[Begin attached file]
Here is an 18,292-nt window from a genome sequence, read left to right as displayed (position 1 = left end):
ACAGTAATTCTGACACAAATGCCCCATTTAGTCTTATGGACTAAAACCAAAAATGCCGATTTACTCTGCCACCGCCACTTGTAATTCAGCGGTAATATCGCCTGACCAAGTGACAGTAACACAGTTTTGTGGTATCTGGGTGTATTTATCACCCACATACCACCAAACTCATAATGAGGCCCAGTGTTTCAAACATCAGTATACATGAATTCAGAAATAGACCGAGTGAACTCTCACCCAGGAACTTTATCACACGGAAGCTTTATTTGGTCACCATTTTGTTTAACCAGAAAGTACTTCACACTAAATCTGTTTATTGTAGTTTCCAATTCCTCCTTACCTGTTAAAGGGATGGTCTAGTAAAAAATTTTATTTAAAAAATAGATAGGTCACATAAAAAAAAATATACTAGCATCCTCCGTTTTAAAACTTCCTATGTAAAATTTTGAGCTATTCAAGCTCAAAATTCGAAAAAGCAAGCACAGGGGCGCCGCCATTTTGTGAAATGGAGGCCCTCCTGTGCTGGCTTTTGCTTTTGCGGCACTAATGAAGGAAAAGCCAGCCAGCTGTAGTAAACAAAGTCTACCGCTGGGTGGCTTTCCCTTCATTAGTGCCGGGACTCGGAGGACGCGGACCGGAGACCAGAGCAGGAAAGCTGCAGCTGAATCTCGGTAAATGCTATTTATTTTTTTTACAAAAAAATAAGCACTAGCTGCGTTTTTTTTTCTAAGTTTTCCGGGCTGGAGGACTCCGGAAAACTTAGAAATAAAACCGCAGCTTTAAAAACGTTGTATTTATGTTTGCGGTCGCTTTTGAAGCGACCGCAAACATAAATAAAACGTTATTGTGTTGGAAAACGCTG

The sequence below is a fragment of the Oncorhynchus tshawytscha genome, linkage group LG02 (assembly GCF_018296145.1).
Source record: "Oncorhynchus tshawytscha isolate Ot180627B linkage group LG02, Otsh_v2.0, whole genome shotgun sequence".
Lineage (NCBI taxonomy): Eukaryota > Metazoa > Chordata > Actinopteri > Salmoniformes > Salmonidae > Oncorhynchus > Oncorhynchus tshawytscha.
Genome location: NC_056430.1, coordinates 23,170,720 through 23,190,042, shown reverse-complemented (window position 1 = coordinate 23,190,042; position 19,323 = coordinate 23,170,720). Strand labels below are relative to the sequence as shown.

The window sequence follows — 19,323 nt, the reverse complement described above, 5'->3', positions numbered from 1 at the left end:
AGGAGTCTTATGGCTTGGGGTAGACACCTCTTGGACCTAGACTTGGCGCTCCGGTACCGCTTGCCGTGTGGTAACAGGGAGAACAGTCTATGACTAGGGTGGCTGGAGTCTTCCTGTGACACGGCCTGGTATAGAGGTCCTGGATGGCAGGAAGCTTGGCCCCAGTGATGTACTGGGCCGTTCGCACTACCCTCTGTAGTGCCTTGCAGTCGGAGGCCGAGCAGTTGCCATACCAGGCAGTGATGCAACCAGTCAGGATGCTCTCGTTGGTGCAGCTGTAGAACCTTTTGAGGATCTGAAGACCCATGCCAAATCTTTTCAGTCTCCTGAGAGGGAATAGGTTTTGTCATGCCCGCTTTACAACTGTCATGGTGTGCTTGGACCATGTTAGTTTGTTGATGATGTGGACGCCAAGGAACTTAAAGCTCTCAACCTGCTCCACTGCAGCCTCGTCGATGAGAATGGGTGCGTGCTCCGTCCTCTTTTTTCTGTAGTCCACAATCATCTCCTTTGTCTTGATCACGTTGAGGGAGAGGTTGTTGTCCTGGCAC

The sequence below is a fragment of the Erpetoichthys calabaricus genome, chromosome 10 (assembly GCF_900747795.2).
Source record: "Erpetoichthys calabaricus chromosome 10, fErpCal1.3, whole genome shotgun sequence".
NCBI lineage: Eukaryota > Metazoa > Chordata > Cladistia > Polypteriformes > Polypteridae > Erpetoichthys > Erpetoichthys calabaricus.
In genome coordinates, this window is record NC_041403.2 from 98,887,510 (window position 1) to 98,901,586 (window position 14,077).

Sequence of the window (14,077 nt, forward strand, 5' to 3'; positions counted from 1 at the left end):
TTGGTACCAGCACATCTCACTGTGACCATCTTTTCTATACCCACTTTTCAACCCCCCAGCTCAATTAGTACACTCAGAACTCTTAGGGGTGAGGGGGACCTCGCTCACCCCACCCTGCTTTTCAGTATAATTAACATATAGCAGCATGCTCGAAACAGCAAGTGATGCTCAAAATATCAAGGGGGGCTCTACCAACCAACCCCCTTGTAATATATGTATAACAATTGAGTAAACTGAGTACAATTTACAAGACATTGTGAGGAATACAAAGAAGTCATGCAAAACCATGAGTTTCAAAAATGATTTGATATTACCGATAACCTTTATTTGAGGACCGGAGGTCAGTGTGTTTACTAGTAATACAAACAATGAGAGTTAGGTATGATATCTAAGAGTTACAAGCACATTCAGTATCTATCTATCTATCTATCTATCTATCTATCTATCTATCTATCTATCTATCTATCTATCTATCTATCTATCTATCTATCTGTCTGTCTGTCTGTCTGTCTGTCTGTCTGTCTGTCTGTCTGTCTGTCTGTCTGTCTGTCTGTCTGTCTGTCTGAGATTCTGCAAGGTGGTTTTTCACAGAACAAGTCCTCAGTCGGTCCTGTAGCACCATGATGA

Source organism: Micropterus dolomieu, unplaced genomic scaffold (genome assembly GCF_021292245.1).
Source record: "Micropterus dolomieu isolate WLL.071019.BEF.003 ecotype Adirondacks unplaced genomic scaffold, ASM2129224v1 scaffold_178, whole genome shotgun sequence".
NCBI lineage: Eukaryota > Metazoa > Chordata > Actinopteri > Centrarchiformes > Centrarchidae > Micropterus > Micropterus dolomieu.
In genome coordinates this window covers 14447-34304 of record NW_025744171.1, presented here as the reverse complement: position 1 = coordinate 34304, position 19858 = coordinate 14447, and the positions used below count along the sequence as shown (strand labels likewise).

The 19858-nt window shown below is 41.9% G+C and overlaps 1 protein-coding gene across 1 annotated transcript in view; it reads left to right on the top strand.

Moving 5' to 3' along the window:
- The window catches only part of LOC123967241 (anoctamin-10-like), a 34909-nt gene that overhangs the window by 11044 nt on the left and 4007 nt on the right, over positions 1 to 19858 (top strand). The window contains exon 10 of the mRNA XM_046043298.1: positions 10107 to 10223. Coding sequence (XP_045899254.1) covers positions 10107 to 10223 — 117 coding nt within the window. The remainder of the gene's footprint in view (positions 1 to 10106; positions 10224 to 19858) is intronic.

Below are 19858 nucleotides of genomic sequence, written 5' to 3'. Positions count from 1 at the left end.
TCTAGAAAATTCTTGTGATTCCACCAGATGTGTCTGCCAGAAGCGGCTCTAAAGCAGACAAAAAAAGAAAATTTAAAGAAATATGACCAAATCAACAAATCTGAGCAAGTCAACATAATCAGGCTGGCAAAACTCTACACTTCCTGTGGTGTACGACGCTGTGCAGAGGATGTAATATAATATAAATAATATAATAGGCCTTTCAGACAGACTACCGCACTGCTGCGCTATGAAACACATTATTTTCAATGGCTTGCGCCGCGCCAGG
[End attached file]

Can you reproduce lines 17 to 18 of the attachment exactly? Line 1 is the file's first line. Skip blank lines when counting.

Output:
NCBI lineage: Eukaryota > Metazoa > Chordata > Actinopteri > Centrarchiformes > Centrarchidae > Micropterus > Micropterus dolomieu.
In genome coordinates this window covers 14447-34304 of record NW_025744171.1, presented here as the reverse complement: position 1 = coordinate 34304, position 19858 = coordinate 14447, and the positions used below count along the sequence as shown (strand labels likewise).